It’s been a big year for Cisco in more ways than one. Across its global operations, the networking powerhouse was, like many of its peers, hit pretty hard by the economic downturn.
Globally, its net income fell nearly 24 per cent from the previous year on sales that were down almost 9 per cent. For the 2009 fiscal year ended July 25, Cisco earned $US6.1 billion, or $US1.05 per share, on net sales of $US36.1 billion.
On the human side of things, the vendor also announced it would be cutting hundreds of staff as part of efforts to trim costs to combat the economic downturn; this included its Australian workforce.
And the dramatic fall of the Aussie dollar – which dropped by up to 25 per cent in the space of six months – forced Cisco to up its prices on all products by 18 per cent at the end of 2008.
But the negative sentiment creeping out of the global economic crisis is only a fraction of the story. At the same time, there has been a steady stream of new and positive developments, particularly from a channel perspective.
Kicking off the good news element was the launching of a new small business group and range of products as part of efforts to grow its presence in the sub-100 customer segment.
Cisco invested $US100 million into building up small business marketing, services, product and staff capabilities and established a new Small Business Technology Group (SBTG) with dedicated headcount.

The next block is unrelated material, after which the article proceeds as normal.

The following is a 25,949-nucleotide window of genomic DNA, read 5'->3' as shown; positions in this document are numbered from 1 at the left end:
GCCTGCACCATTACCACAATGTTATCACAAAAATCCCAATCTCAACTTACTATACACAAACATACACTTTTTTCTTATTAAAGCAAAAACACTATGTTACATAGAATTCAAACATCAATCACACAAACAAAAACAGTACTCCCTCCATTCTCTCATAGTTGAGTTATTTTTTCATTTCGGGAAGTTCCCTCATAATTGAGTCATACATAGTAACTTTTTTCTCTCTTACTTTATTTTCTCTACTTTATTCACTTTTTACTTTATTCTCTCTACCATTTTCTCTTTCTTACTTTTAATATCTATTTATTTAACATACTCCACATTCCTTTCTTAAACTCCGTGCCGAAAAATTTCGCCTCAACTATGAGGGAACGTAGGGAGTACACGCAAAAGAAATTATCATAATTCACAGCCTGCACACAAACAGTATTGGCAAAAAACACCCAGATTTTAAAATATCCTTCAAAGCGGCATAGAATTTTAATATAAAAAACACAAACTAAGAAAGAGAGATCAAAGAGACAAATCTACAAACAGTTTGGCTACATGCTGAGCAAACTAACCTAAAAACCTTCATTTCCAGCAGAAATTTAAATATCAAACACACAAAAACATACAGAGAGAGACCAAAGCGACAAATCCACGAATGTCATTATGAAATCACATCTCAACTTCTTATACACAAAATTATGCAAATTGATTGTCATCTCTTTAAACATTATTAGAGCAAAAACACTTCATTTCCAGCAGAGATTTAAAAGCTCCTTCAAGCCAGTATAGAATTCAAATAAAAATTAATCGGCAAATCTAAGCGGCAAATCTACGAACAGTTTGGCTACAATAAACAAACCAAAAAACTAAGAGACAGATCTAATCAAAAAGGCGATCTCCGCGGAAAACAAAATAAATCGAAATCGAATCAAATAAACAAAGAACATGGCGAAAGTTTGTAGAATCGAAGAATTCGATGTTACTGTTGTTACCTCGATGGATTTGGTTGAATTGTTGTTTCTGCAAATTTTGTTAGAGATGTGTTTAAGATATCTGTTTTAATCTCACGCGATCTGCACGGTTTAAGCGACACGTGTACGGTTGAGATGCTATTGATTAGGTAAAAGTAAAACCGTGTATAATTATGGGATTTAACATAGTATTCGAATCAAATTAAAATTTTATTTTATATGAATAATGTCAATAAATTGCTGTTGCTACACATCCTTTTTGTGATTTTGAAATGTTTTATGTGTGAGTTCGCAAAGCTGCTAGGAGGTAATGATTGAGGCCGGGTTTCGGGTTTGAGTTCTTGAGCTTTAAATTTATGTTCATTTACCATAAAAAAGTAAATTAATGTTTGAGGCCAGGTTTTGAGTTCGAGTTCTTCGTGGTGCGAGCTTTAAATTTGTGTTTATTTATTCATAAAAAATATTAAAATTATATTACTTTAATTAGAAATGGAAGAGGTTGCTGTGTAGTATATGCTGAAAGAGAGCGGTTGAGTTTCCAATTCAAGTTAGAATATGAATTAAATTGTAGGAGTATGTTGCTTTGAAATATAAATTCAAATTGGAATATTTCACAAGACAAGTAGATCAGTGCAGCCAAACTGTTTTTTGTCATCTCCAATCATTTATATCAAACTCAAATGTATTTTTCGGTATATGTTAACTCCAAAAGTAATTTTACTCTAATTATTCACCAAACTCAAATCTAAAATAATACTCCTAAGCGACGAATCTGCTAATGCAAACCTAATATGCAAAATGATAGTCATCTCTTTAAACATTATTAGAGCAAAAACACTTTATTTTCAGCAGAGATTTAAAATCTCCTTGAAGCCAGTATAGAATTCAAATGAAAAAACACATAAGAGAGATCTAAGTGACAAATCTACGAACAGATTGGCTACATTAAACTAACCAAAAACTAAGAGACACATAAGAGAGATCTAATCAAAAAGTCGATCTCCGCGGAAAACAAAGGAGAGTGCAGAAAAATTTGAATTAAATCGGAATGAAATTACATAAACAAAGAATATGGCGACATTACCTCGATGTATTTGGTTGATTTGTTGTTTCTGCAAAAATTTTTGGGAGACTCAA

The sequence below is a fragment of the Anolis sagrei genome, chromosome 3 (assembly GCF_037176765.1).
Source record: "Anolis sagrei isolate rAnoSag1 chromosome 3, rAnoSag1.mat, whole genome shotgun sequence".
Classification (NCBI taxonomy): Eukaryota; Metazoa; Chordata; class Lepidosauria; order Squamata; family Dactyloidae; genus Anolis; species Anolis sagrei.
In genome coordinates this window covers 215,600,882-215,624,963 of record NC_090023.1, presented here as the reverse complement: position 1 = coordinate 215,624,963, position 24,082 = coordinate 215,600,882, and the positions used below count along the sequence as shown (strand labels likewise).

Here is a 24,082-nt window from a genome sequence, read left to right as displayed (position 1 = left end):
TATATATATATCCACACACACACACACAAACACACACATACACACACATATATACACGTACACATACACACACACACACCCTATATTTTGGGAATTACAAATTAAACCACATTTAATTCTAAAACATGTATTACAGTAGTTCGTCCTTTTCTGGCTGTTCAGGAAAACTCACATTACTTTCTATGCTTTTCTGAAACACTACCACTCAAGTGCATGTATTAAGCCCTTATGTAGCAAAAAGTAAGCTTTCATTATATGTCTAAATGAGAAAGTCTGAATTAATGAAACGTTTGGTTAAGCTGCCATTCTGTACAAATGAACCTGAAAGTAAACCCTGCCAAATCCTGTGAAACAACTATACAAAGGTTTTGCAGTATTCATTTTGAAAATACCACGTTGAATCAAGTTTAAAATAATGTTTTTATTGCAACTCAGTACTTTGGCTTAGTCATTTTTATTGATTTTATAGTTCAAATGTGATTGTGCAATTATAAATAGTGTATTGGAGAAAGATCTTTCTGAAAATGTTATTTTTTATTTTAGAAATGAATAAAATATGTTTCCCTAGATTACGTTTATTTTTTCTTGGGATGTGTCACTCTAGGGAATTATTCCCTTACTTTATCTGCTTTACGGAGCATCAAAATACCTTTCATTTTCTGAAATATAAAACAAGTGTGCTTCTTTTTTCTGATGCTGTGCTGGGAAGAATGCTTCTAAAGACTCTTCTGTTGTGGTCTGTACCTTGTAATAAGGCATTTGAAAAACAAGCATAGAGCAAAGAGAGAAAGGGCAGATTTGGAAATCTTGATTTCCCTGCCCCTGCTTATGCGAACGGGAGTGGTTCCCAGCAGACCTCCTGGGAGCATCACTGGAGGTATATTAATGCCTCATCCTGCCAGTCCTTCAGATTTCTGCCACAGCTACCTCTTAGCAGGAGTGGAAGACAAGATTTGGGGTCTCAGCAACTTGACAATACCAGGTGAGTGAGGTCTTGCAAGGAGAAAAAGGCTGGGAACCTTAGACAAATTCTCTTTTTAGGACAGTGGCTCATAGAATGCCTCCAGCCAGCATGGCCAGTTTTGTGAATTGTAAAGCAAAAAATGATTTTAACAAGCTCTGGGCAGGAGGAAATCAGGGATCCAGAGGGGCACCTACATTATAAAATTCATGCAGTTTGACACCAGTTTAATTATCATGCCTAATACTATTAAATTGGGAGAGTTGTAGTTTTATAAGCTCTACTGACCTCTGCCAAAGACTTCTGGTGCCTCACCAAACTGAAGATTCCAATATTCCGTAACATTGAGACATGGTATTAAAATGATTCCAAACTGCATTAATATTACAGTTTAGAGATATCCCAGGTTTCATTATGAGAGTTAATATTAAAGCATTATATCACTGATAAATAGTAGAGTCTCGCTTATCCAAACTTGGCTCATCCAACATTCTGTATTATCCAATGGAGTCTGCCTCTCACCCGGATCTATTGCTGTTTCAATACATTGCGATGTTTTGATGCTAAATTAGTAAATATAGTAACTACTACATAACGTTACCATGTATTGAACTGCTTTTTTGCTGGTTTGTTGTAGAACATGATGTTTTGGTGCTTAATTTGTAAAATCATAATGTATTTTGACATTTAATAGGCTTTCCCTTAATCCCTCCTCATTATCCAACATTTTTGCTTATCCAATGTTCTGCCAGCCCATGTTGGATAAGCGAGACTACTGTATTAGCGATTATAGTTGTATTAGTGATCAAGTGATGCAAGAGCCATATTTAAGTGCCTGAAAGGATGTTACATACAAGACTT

Then the vendor put together a new go-to-market program to facilitate partner-to-partner collaboration worldwide, called Global Resale Agent. The model allows partners to locate an agent partner from another geography to provide customer installation services on their behalf.
And the developments kept coming: Cisco announced Michael Lehmann would take on the role of partner operations director vacated mid-year by Jeff Sheard; it launched the Cisco Consumer Channel Network (CCN) to provide resellers with benefits and incentives around the Linksys by Cisco range; it unveiled plans to buy Pure Digital Technologies, the maker of the popular Flip Video handheld camera, for $US590 million in stock; CEO, John Chambers, took the wrappers off a new "unified computing" initiative which included a blade server code-named California; it upped the ante with a new top certification in the Cisco Certified Architect; it revamped its managed services program and launched new financing and rebate offerings; and launched a datacentre partner program and individual certifications.